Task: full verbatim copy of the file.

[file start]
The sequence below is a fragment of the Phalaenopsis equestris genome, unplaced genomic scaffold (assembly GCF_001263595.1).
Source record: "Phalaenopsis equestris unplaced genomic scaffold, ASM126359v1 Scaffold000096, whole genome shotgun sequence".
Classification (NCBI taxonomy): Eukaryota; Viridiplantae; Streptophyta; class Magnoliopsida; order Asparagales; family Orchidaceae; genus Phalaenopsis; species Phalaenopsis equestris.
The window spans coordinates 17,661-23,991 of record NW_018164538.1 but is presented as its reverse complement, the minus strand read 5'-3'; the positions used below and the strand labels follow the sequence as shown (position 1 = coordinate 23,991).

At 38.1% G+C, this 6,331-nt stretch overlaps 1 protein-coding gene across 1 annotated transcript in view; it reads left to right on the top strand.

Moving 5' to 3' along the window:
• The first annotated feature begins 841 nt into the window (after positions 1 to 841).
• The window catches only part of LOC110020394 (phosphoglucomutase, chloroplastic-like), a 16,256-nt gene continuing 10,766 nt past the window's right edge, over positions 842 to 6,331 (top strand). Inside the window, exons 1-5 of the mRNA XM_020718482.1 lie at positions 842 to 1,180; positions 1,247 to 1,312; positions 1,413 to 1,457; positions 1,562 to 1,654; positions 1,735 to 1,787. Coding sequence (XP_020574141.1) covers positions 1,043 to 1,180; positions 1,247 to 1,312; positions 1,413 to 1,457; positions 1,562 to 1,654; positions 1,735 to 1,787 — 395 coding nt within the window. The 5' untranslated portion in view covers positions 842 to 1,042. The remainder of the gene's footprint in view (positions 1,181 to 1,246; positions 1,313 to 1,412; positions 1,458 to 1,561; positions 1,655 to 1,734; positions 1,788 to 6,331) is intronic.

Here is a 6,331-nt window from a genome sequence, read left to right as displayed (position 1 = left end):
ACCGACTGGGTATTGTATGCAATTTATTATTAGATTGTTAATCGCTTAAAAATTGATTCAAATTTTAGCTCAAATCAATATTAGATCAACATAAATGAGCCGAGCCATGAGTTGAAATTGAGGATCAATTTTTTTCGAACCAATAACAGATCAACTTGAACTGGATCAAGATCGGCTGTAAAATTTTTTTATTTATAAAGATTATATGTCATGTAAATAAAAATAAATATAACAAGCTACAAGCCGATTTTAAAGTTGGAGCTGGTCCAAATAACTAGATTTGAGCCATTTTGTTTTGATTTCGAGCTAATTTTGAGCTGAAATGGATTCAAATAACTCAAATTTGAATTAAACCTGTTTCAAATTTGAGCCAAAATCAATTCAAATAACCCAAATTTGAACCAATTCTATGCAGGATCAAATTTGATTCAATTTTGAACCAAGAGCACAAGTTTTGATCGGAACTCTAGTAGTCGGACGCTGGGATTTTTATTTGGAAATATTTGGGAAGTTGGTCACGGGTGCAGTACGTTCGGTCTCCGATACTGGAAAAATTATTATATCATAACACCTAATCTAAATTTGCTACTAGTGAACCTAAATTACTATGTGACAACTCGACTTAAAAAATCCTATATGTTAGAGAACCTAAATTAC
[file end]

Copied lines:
The sequence below is a fragment of the Phalaenopsis equestris genome, unplaced genomic scaffold (assembly GCF_001263595.1).
Source record: "Phalaenopsis equestris unplaced genomic scaffold, ASM126359v1 Scaffold000096, whole genome shotgun sequence".
Classification (NCBI taxonomy): Eukaryota; Viridiplantae; Streptophyta; class Magnoliopsida; order Asparagales; family Orchidaceae; genus Phalaenopsis; species Phalaenopsis equestris.
The window spans coordinates 17,661-23,991 of record NW_018164538.1 but is presented as its reverse complement, the minus strand read 5'-3'; the positions used below and the strand labels follow the sequence as shown (position 1 = coordinate 23,991).

At 38.1% G+C, this 6,331-nt stretch overlaps 1 protein-coding gene across 1 annotated transcript in view; it reads left to right on the top strand.

Moving 5' to 3' along the window:
• The first annotated feature begins 841 nt into the window (after positions 1 to 841).
• The window catches only part of LOC110020394 (phosphoglucomutase, chloroplastic-like), a 16,256-nt gene continuing 10,766 nt past the window's right edge, over positions 842 to 6,331 (top strand). Inside the window, exons 1-5 of the mRNA XM_020718482.1 lie at positions 842 to 1,180; positions 1,247 to 1,312; positions 1,413 to 1,457; positions 1,562 to 1,654; positions 1,735 to 1,787. Coding sequence (XP_020574141.1) covers positions 1,043 to 1,180; positions 1,247 to 1,312; positions 1,413 to 1,457; positions 1,562 to 1,654; positions 1,735 to 1,787 — 395 coding nt within the window. The 5' untranslated portion in view covers positions 842 to 1,042. The remainder of the gene's footprint in view (positions 1,181 to 1,246; positions 1,313 to 1,412; positions 1,458 to 1,561; positions 1,655 to 1,734; positions 1,788 to 6,331) is intronic.

Here is a 6,331-nt window from a genome sequence, read left to right as displayed (position 1 = left end):
ACCGACTGGGTATTGTATGCAATTTATTATTAGATTGTTAATCGCTTAAAAATTGATTCAAATTTTAGCTCAAATCAATATTAGATCAACATAAATGAGCCGAGCCATGAGTTGAAATTGAGGATCAATTTTTTTCGAACCAATAACAGATCAACTTGAACTGGATCAAGATCGGCTGTAAAATTTTTTTATTTATAAAGATTATATGTCATGTAAATAAAAATAAATATAACAAGCTACAAGCCGATTTTAAAGTTGGAGCTGGTCCAAATAACTAGATTTGAGCCATTTTGTTTTGATTTCGAGCTAATTTTGAGCTGAAATGGATTCAAATAACTCAAATTTGAATTAAACCTGTTTCAAATTTGAGCCAAAATCAATTCAAATAACCCAAATTTGAACCAATTCTATGCAGGATCAAATTTGATTCAATTTTGAACCAAGAGCACAAGTTTTGATCGGAACTCTAGTAGTCGGACGCTGGGATTTTTATTTGGAAATATTTGGGAAGTTGGTCACGGGTGCAGTACGTTCGGTCTCCGATACTGGAAAAATTATTATATCATAACACCTAATCTAAATTTGCTACTAGTGAACCTAAATTACTATGTGACAACTCGACTTAAAAAATCCTATATGTTAGAGAACCTAAATTAC